Kuwait’s cabinet said on Thursday that it has approved a decree setting a legislative election for July 25 after the constitutional court scrapped parliament and upheld a controversial electoral law.
“The cabinet at an extraordinary session approved a draft decree setting July 25 as the date for parliamentary elections,” State Minister for Cabinet Affairs Sheikh Mohammad Abdullah al-Sabah told the official KUNA news agency.
The decree will be issued later by Emir Sheikh Sabah al-Ahmad al-Sabah.
Sheikh Mohammad said the cabinet asked its legal team to prepare all the necessary work to complete the implementation of the constitutional court verdict.
The court on Sunday scrapped the 50-seat parliament elected on December 1 amid a total boycott by the opposition in protest against an amendment to the electoral law that was confirmed by the court, whose rulings are final.
The ruling paved the way for Kuwait’s second parliamentary election in eight months, and its third since February 2012.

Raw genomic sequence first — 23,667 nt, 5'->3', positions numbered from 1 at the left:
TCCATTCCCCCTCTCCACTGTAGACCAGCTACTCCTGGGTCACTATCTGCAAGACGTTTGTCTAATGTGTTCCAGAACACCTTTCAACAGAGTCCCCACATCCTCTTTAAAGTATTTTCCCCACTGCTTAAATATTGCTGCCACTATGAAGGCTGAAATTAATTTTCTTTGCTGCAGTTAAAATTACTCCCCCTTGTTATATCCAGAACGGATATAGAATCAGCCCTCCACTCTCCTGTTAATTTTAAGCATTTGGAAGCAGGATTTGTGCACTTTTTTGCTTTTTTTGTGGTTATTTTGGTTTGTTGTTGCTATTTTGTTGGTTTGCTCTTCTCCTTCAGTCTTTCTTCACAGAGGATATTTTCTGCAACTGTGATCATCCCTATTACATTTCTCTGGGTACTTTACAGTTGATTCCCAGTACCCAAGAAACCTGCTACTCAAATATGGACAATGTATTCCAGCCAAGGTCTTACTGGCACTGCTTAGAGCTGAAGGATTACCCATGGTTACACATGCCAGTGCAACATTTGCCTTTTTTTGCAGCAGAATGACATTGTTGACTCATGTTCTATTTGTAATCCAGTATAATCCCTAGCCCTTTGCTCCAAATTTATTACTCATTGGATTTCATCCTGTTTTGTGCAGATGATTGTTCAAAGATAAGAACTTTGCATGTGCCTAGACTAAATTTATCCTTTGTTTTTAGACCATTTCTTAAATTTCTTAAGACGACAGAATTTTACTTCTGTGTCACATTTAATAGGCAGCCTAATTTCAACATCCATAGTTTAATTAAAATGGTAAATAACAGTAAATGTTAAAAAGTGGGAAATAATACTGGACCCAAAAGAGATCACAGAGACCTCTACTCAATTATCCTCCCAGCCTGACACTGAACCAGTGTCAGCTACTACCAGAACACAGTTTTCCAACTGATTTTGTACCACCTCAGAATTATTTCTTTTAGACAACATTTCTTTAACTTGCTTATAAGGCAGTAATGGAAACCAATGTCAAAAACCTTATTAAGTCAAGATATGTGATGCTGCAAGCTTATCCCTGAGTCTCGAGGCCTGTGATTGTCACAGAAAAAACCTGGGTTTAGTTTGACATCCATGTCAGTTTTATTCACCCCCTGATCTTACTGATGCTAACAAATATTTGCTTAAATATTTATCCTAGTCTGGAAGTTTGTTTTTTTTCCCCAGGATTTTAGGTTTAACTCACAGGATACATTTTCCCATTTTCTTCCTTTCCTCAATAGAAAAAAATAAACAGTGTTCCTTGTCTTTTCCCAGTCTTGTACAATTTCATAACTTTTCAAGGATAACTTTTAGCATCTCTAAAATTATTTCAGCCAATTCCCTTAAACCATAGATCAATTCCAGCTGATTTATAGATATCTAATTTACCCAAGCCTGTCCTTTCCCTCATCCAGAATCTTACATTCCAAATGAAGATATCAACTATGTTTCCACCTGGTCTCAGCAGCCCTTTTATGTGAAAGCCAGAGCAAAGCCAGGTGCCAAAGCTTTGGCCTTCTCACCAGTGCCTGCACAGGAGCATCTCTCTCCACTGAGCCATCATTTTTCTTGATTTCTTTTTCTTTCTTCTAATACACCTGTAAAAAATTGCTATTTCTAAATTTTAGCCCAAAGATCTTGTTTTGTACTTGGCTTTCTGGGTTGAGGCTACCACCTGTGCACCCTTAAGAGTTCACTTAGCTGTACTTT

The oil-rich Gulf state has been rocked by a series of political crises since early 2006 between MPs and the government.
The emir is also expected to issue another decree next week dissolving the pro-government parliament in accordance with the court order. Since May 2006, parliament has been dissolved six times either because of political disputes or by court order.
July’s election will be the sixth legislative polls since June 2006 in a turbulent political era that has also seen the cabinet resign about a dozen times.
Islamist, nationalist and most liberal opposition groups have said they will boycott the election but the main liberal opposition group the National Democratic Alliance, which boycotted December polls, said it will take part.
The constitutional court’s decision to uphold the electoral law amendment, ordered by the emir in October, sparked a legal battle between supporters and opponents of the decision.
Opposition groups have claimed the ruling will encourage autocratic rule in the emirate which became a democratic pioneer in the Gulf by electing a parliament as early as 1962.
The electoral law passed in 2006 allowed each eligible voter to choose a maximum of four candidates. The amendment reduced the number to just one. Under its electoral system, Kuwait is divided into five districts with each electing as many as 10 MPs.
Opposition groups had claimed the electoral law amendment enabled the government to manipulate election results and subsequent legislation.
Kuwaiti citizens make up just 1.2 million of the emirate’s 3.8 million population. The OPEC member pumps 3.0 million barrels of oil per day.